On paper, Hull Breach: Loyalty & Vigilance sounds like the kind of game that was made especially for me. It’s loaded with sci-fi space stuff, lets you collect resources to manufacture an entire fleet of ships (many of which are big enough to house smaller fighter ships inside), forces you to carefully plan out what you build and how you use it, can fit into a small box, and takes about 10 to 30 minutes to play. Heck, you can even load some ships up with marines and use them to board enemy ships – then decide whether to scuttle or capture them for yourself. Off paper, it definitely seems like the kind of game that was made especially for me.
Hull Breach: Loyalty & Vigilance is actually the second set of decks for Hull Breach. Fortunately either set plays just fine without the other, as really you just need two different decks (from either set) to play. Of course, though, the more decks you have, the more players you can accommodate (up to five). Regardless, if you get one set you’re good to play with two to three players right out of the box. The cards look good and feature some great artwork (at least most of them do), and the other components (counters, dice, etc) get the job done. I’m a bit confused as to why something that takes up so little space was packaged in such a large box, however. I mean it’s not ridiculously huge, but it’s way bigger than it really should be considering it’s only meant to hold three decks of cards, instructions, counters, and dice. I dunno, maybe I’m just bitter about having to reorganize my entire shelf for it.
Taking that first look at the instructions can be pretty daunting. Hull Breach is loaded with terminology you’ll have to familiarize yourself with if you plan on doing anything other than displaying it on your shelf. It’s nowhere near as intense as it seems, but taking that first step can definitely be scary. Fortunately once you’re through that initial barrier it all starts to make sense. Really the only sticking points are the card abilities and the order of turns. Both could really benefit from some kind of quick reference card (goodness knows there’s plenty of room in the box for one – no I won’t let it go), but the ship abilities definitely need one the most. There are just so many of them and they’re worded somewhat ambiguously. Resistant? Stoic? Hunter? Overload? Little by little the particulars will start to sink in but for those first few games you’re going to be referring back to the manual at least once every other turn.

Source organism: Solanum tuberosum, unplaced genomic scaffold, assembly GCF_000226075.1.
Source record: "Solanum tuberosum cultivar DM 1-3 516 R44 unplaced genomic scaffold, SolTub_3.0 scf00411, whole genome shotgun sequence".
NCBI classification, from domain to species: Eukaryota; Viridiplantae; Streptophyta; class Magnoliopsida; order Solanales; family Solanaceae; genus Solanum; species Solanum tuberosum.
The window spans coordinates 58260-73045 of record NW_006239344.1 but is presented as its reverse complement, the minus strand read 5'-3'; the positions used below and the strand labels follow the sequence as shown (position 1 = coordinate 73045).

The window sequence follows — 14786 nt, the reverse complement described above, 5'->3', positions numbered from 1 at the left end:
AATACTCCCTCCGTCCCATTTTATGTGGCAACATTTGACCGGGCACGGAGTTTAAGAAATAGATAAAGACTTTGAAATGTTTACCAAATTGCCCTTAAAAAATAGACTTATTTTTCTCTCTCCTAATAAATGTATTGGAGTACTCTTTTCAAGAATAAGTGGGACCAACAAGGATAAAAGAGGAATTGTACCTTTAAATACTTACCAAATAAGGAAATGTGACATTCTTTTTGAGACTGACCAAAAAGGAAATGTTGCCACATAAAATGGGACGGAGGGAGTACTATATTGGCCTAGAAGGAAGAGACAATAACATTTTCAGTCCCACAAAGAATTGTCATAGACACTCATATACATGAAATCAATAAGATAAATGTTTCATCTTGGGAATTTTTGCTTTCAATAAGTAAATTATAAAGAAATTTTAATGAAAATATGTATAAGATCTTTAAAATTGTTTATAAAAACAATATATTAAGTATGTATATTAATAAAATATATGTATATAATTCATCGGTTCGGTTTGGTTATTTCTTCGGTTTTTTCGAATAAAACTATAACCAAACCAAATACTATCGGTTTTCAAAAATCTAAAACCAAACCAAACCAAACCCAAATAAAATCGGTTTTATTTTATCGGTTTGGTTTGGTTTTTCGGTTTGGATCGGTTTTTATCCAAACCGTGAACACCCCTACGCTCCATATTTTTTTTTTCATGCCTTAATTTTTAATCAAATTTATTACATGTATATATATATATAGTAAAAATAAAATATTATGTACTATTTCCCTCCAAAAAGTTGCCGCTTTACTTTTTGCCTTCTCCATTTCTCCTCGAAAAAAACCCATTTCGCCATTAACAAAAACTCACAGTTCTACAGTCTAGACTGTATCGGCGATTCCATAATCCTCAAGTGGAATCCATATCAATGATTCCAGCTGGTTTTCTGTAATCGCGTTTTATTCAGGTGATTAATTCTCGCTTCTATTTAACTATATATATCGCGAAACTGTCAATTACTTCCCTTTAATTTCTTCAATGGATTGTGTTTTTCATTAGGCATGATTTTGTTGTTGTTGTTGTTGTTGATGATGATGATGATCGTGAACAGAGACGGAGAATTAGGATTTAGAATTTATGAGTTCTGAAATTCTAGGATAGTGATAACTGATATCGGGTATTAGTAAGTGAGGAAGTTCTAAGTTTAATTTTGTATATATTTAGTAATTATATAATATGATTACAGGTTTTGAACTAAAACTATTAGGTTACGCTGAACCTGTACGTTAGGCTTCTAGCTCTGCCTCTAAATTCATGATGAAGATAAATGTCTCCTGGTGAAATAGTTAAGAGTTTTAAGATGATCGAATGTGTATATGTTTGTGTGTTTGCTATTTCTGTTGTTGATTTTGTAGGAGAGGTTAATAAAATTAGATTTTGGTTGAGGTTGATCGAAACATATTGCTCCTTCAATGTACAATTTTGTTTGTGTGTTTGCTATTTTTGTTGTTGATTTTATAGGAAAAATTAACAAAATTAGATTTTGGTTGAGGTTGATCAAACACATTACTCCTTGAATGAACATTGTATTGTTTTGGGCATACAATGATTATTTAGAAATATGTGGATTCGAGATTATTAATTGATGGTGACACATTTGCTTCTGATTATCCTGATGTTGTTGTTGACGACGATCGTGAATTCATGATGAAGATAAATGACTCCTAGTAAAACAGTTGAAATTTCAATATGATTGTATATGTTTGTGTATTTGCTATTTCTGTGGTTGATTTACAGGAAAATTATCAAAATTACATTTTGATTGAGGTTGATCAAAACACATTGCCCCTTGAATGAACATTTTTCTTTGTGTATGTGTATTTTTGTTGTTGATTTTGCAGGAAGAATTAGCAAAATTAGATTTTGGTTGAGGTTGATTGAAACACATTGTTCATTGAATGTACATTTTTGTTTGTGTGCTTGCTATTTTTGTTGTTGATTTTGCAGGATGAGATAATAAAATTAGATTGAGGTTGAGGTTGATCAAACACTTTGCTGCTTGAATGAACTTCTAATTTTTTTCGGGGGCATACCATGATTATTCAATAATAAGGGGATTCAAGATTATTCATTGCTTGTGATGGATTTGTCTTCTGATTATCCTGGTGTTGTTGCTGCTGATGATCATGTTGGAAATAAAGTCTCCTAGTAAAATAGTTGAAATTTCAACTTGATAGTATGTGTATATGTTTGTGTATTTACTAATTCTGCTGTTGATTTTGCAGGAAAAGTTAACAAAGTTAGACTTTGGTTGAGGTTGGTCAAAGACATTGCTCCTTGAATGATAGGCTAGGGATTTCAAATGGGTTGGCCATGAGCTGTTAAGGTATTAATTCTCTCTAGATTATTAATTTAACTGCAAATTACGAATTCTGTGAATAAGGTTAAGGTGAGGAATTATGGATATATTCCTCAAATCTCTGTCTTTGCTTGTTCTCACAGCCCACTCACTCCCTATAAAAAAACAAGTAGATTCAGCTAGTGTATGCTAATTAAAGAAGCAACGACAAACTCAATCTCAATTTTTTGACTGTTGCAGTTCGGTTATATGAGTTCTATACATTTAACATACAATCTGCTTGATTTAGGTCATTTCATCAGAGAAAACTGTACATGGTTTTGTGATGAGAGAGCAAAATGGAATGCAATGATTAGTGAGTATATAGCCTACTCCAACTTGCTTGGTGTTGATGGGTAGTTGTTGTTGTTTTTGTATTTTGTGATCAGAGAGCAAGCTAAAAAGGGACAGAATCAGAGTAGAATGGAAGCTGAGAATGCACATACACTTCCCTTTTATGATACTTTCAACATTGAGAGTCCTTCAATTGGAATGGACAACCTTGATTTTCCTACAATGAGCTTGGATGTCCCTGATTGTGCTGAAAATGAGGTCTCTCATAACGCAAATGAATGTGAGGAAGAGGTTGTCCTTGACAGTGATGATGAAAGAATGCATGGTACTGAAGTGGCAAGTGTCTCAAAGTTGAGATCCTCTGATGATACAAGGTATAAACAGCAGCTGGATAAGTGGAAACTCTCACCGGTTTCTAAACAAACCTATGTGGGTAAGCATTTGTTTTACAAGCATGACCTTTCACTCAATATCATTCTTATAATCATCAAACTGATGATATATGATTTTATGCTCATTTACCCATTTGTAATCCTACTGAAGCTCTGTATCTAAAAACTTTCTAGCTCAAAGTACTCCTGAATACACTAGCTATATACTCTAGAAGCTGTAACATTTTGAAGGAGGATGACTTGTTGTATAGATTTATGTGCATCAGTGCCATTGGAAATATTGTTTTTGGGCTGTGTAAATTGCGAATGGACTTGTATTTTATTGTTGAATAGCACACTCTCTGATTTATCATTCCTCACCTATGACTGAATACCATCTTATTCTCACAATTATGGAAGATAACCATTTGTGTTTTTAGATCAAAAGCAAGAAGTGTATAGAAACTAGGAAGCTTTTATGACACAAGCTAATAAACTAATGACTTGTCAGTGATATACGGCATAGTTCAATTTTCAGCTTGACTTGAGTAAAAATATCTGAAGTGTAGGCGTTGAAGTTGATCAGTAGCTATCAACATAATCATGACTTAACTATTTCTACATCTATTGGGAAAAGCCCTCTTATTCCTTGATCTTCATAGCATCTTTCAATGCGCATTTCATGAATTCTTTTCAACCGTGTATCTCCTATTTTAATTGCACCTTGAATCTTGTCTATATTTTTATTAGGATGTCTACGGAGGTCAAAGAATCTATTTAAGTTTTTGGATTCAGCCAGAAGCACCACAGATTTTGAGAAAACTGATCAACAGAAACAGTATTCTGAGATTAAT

Once you figure it out, though… wow. Hull Breach just feels right. Gathering resources, repairing damaged ships, manufacturing new ones, placing fighters/drones in the hangar, stationing marines, etc. It all comes together to really drive the point home that you’re in charge of an entire fleet (armada, even) of badass space ships. Even the way you can “scramble the fighters” when you get into combat (i.e. pull out all the fighter ships that are docked and move them into the skirmish area) is really cool.
Then there’s the way you can attempt to board ships of the same size or larger using teams of marines. It can be tricky to keep a ship carrying boarding parties functional in a hectic battle, but if it survives you’ll be able to pull up to another ship (or station) and attempt to board it – with the battle being put on hold until you or your opponents marines (if they have any) are exterminated. Then the victor gets to decide if they’d like to destroy the ship or hijack it and use it for themselves. I can’t express just how fantastic it feels to take over an opponent’s massive battleship and turn its cannons back on them, or how terrible it feels (in a good way because, really, it was your fault for not preparing) to have the same done to you. This can be a real game-changer.
At this point you’re probably wondering how a game like this can possibly be “quick.” This is because there is generally no reshuffling cards back into your deck. If you build a massive capital ship and get it blown up within the first few turns, well then it sucks to be you because you aren’t getting it back; you’ll just have to make due with what you have left. So even though you’re all manufacturing ships, building upgrades, stocking drone bays, and hiring marines as fast as you can, you’ll also be burning through a limited pile of resources. This can lead to some rather intense fights, and is a good example of why you probably don’t want to throw everything you’ve got at an opponent all at once unless you’re almost certain you can win.
In fact, this is how I won my last game. My opponent threw everything he had at me and destroyed most of my ships, save my rather intimidating battleship. I managed to use my battleship to board his, barely squeaked by after a very intense firefight between our marines, then scuttled his ship and followed up with a counter offensive. He had no ships to defend his base, and no marines to keep me out. So I took a few potshots at his station, then boarded it unopposed and won the day. Aside from a few minutes spent here and there going over rules and double-checking ship abilities, the game took maybe 20 minutes total.
Hull Breach can be a little daunting at first, and it could definitely do with a quick reference guide or something, but it’s a lot easier to learn and play than it looks. It’s also a heck of a lot of fun and overflowing with awesome spaceship fleet commanding goodness. Plus you can take over your opponent’s destroyer and use it to shoot their space station in the proverbial face. I mean come on!Recommend0 recommendationsPublished in